11 of the prettiest picnic walks in Devon
PUBLISHED: 12:01 31 May 2018 | UPDATED: 12:14 31 May 2018
If there’s one thing Devon can do well, it’s play host to a picnic. With an abundance of hidden areas and beautiful locations, Devon screams out to be explored. We’ve picked 11 spots that are ideal for exploration and picnicking
1. Plymouth Hoe
Despite being a bustling city, Plymouth is also home to one of the most natural harbours in the world offering impressively green spaces and breathtaking views across Plymouth Sound.
The perfect picnic spot for seascape-lovers, Devil’s Point is one of the best places to take in this wonderful panoramic view. Make a day of it and hang around till sunset – a sight not to be missed.
The walk: To absorb the very best of what the city has to offer, take this comprehensive walk that covers the Hoe, the Barbican, the City Market, Drake Circus and many of the other points of interest that define the area.
2. Burrator Reservoir, nr Yelverton
The undisturbed woodland at Burrator Reservoir provides an ideal location for an explorer’s picnic. A wealth of footpaths and bridleways offer a foray of hidden picnic spots just waiting to be discovered.
Those fascinated with how history and the natural world interact will revel in discovering the remains of the Princetown Railway, prehistoric settlements and the abundance of animals that live in the area including ponies and a variety of bird species.
The walk: The four-mile circular walk looping around the water encourages a gentle stroll, perfect for working up an appetite or walking off a heavy lunch. There’s also the promise of an ice cream van providing a sweet end to an idyllic afternoon.
3. Spitchwick Common, Dartmoor
If you desire a picnic space with plenty of room for activities then head to Spitchwick Common. A large grassy area with plenty of room for ball games is ideally placed next to a bathing and jumping river spot – perfect for an active afternoon in the sunshine.
The river pools consist of both deep and shallow water, as well as a natural water shoot to splash under.
The walk: This five-mile walk up to Mel Tor has incredible views over the Dart Valley and is ideal for active families. On a hot summer’s day keep an ear out for the sounds of children frolicking and that will lead you right to the common.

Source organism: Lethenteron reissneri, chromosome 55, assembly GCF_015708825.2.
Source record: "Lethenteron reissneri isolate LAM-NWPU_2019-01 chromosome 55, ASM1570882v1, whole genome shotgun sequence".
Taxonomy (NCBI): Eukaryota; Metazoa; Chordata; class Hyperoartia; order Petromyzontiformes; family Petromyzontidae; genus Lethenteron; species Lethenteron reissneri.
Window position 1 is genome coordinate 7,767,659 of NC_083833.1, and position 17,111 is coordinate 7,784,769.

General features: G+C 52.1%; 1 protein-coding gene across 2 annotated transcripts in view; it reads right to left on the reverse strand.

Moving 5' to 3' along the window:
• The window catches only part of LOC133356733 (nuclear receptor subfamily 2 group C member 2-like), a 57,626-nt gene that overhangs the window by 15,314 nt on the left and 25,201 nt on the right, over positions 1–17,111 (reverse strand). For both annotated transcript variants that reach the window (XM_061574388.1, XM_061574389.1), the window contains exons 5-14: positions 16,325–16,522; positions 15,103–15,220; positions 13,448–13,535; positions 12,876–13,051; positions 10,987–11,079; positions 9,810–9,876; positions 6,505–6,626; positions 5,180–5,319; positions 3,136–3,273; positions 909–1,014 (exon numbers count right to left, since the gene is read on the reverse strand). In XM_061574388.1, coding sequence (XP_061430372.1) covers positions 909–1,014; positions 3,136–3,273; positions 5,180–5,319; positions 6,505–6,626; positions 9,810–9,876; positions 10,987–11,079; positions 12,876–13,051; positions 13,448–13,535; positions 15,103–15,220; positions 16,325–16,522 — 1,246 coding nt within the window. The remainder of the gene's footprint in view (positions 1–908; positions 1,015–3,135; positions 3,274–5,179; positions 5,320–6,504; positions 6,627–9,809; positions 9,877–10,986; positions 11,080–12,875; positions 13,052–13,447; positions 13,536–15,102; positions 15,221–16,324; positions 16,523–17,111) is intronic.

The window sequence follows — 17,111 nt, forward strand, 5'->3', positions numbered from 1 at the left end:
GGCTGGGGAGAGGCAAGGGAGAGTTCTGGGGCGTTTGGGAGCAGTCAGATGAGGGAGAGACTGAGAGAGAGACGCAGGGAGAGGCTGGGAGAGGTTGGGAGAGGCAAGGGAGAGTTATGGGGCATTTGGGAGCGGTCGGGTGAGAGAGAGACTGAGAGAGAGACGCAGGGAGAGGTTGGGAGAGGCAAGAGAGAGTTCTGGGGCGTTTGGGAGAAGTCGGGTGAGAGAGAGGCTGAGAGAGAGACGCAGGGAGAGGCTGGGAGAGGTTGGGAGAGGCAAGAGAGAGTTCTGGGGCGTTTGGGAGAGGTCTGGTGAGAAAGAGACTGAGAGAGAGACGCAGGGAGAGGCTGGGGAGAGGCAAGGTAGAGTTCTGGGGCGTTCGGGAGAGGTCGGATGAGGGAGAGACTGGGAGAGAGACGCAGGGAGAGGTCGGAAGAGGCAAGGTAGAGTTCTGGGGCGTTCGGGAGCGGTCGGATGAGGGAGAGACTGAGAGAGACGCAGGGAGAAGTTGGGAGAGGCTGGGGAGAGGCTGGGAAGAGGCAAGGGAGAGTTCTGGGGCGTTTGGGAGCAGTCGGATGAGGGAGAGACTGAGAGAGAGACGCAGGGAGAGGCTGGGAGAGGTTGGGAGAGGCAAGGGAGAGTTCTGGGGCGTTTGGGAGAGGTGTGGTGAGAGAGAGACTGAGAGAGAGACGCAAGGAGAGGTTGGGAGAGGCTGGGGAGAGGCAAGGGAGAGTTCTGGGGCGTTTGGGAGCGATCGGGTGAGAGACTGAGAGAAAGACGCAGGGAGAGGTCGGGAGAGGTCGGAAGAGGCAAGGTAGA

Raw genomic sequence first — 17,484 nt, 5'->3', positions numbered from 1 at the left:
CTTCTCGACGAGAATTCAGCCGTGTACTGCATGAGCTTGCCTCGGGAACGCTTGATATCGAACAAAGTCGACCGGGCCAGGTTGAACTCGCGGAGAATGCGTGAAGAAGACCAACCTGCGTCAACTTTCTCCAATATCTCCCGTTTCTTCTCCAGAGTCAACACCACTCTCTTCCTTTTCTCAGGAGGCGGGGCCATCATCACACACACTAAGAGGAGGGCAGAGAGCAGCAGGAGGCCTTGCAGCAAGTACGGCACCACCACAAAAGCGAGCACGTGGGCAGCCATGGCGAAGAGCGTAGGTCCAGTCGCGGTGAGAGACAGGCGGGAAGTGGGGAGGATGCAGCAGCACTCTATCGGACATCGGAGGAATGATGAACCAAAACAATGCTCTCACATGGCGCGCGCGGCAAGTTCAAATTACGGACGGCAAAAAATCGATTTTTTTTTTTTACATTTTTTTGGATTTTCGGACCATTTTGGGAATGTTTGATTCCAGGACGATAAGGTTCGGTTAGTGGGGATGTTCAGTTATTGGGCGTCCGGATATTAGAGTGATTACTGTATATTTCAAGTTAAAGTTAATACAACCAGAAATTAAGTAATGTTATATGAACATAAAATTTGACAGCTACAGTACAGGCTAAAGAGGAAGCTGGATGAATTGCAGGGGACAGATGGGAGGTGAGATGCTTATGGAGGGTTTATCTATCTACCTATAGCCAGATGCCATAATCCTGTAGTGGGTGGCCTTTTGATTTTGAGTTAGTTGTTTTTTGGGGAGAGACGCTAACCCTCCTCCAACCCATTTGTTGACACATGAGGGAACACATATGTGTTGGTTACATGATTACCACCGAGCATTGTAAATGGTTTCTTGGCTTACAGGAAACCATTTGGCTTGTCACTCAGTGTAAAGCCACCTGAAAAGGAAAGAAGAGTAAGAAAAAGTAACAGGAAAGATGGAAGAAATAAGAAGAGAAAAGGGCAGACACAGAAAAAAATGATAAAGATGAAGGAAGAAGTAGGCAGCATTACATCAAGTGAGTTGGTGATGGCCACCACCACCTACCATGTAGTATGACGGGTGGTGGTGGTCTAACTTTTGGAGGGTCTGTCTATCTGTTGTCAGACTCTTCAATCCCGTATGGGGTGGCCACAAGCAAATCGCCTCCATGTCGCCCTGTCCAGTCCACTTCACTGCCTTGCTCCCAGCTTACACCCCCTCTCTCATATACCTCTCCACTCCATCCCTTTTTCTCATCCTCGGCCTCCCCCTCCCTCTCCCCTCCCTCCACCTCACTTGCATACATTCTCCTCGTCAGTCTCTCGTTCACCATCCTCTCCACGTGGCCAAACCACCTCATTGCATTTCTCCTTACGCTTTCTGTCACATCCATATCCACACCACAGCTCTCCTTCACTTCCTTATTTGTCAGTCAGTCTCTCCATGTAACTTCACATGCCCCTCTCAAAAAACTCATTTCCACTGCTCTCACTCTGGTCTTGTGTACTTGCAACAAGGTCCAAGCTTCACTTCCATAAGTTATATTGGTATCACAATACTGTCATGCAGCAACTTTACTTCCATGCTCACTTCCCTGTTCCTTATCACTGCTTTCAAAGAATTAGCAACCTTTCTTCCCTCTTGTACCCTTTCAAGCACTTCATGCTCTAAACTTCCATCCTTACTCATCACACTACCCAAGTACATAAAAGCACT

4. Fingle Bridge, Drewsteignton
A picnic location that promises to be a favourite with your four-legged friends can be found at National Trust Fingle Bridge. Using the Fingle Bridge Inn as your base, explore the weaving woodland tracks running parallel to the River Teign on foot.
On either side of the river there are plenty of leafy clearings and gradual declines into the water ideal for pit stops and a paddle. On returning to base, the Fingle Bridge Inn offers delicious refreshments and a wonderful outdoor seating area right on the river bank.
The walk: The 3.5-mile Teign Gorge Classic Circuit proudly labels itself as ‘perhaps the most famous walk on Dartmoor’ and by taking in Castle Drogo, the incredible Hunters Path, acres of oak woodland and, of course, Fingle Bridge, that certainly is a reasonable claim.
Here’s a few more places for you to explore:
Whether it is action or relaxation you are looking for, Exmoor National Park has something for everyone. Inland there are excellent opportunities for open moorland walking as well as ancient wooded valleys and the stunning Heritage Coast.
The coasts of Lynton and Lynmouth can be accessed through wooded combes beside the East Lyn River providing panoramic views. To the east is the dramatic Foreland Point; to the west The Valley of Rocks, and north looks across the Bristol Channel to Wales. So pack up your picnic and delve in.
The walk: The South West Coast Path provides more walks than you could probably ever manage and one of its more adventurous tracks is this five-mile walk around Foreland Point. Active families will love this trek around remote headland and scree-clad slopes but be aware, it can be a little treacherous in bad weather.
6. Exeter Quay